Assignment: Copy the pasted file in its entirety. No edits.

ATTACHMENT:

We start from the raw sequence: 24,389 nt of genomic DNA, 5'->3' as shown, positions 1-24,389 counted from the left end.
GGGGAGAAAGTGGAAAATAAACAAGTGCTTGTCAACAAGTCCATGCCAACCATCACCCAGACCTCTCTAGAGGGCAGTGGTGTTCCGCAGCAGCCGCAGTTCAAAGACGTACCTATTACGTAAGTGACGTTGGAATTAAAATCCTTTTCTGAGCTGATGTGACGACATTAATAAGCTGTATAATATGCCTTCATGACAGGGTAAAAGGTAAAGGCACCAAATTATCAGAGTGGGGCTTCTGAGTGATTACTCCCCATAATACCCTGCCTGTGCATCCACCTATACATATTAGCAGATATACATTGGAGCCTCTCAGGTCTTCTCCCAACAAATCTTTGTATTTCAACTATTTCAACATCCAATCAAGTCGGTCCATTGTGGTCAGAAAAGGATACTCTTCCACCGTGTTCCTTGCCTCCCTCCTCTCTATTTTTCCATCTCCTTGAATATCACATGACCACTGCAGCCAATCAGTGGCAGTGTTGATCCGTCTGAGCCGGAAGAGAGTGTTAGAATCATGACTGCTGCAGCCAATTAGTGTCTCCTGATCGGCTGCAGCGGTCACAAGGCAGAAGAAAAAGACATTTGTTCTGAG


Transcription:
We start from the raw sequence: 24,389 nt of genomic DNA, 5'->3' as shown, positions 1-24,389 counted from the left end.
GGGGAGAAAGTGGAAAATAAACAAGTGCTTGTCAACAAGTCCATGCCAACCATCACCCAGACCTCTCTAGAGGGCAGTGGTGTTCCGCAGCAGCCGCAGTTCAAAGACGTACCTATTACGTAAGTGACGTTGGAATTAAAATCCTTTTCTGAGCTGATGTGACGACATTAATAAGCTGTATAATATGCCTTCATGACAGGGTAAAAGGTAAAGGCACCAAATTATCAGAGTGGGGCTTCTGAGTGATTACTCCCCATAATACCCTGCCTGTGCATCCACCTATACATATTAGCAGATATACATTGGAGCCTCTCAGGTCTTCTCCCAACAAATCTTTGTATTTCAACTATTTCAACATCCAATCAAGTCGGTCCATTGTGGTCAGAAAAGGATACTCTTCCACCGTGTTCCTTGCCTCCCTCCTCTCTATTTTTCCATCTCCTTGAATATCACATGACCACTGCAGCCAATCAGTGGCAGTGTTGATCCGTCTGAGCCGGAAGAGAGTGTTAGAATCATGACTGCTGCAGCCAATTAGTGTCTCCTGATCGGCTGCAGCGGTCACAAGGCAGAAGAAAAAGACATTTGTTCTGAG